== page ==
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Author Topic: COVID-19 🏴☠️ Pandemic  (Read 14719 times)

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Surly1

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America’s shamefully slow coronavirus testing threatens all of us
The US lags just about every developed country on testing for Covid-19 disease.


A woman sets up Colorado's first community testing center for coronavirus in Denver on March 11, 2020, RJ Sangosti/The Denver Post via Getty Images

Brian Resnick

In late February, Julie Eaker, a physician assistant and supervisor at a small, rural, tribal community health clinic in Siskiyou County, California, had a patient who had a possible exposure to Covid-19. It wasn’t direct: They had been exposed to a person, and that person had been in direct contact with a confirmed Covid-19 case. Eaker’s patient was developing an upper respiratory infection too, and she wanted to ease their peace of mind — and protect the community — by getting them tested for Covid-19.

To this day, the patient still hasn’t been tested for the illness. And it’s not because Eaker didn’t try. The story she describes is Kafkaesque.

First, Eaker called her local health department and was told her patient didn’t qualify for testing since they hadn’t traveled to China, per the guidelines from the Centers for Disease Control and Prevention at the time. After the CDC relaxed its testing criteria, the patient was still sick, so Eaker called again. “I didn’t receive a phone call back,” she says.

The patient thought they had pneumonia and asked to be tested for peace of mind. Finally, last week, after Eaker ordered some test kits herself from a private lab, she got a call back. “The health department told me I was not allowed to use those test kits — that I ordered — without their permission!”

Eaker was horrified. So she called the CDC to confirm if the local health department was correct. “I did not get through,” she says. “I spent hours and hours and hours on hold. … So I thought I would just call the White House and talk to Vice President Pence, who is in charge of the coronavirus task force.“

She didn’t get Pence, but a White House switchboard operator told her to call the CDC.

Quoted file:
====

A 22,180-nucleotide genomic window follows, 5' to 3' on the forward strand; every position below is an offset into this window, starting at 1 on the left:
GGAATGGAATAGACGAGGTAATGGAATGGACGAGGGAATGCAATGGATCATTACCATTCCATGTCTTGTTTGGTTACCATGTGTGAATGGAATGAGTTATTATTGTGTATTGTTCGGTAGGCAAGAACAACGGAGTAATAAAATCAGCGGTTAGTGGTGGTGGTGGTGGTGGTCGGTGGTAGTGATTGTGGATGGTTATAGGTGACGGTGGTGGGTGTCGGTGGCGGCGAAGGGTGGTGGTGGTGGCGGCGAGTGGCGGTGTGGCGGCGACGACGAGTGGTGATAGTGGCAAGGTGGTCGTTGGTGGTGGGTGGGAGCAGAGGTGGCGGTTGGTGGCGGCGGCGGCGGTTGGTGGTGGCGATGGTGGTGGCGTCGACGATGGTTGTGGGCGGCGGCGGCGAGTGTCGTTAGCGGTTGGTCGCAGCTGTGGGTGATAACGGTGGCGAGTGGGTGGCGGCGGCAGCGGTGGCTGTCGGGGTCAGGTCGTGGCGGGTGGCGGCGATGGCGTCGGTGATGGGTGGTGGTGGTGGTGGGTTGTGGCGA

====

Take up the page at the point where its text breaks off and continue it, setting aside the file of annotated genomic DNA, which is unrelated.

“Somebody has got to help us,” she says, exasperated. “We’re out here on the front lines trying to take care of people.”

Meanwhile, the commercial tests the clinic ordered still haven’t arrived. And Eaker wonders if Covid-19 has been spreading in her community of 3,000 people. Siskiyou County might not have big sports arenas or universities where disease can infect masses. But it has multigenerational family homes where viruses can quickly infect a whole family, and a health clinic that’s already at capacity due to the flu.

COVID-19 Test Capacity@COVID2019tests

Updated to reflect testing capacity in hospital and clinical laboratories

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163 people are talking about this

Accurate testing is critical to stopping an outbreak: When one person gets a confirmed diagnosis, they can be put in isolation where they won’t spread the disease further. Then their contacts can be identified and put into quarantine so they don’t spread the virus if they’ve become infected, too. That’s particularly important for a virus like this one, which seems able to spread before people show symptoms, or when their symptoms are mild.

Ever since the first case of Covid-19 was detected in the US on January 20, the government’s blunders in creating and distributing diagnostic testing have greatly handicapped our response to the growing pandemic. Eaker’s story is not unique: Reports suggest providers everywhere are struggling to help their patients, while receiving frustrating guidance from authorities.

Dr. Anthony Fauci, the federal government’s top infectious disease scientist, called the testing situation a “failing” at a congressional hearing on Thursday.

“The idea of anybody getting it easily the way people in other countries are doing it — we’re not set up for that,” he said. “Do I think we should be? Yes. But we’re not. “

While the testing situation in America is getting better — private industry has stepped up to fill in the slow rollout of tests from the CDC, and the Cleveland Clinic announced it has developed a new rapid test that gives results in eight hours, rather than taking days — problems remain. The number of tests that can be performed per day is still limited and varies by testing facility. Part of that is due to a shortage of key chemicals needed to run the tests. It’s becoming increasingly clear that too-stringent testing guidelines early in the outbreak stymied researchers in knowing if Covid-19 was spreading in the US.

“There was clear lack of foresight,” Nathan Grubaugh, an epidemiologist at the Yale School of Public Health, says. “We were very slow to roll out testing capacity to individual places — wherever that came from, it was a very bad strategy.”

How many have been tested, how many tests are there, and how many can be tested

Part of the confusion here is that there are different figures floating around for the number of tests that have been done. As private labs take up the slack from public health facilities, there’s no centralized database of numbers.

“I think that we could have probably controlled this, if we had effective testing,” Angela Rasmussen, a Columbia University virologist, says.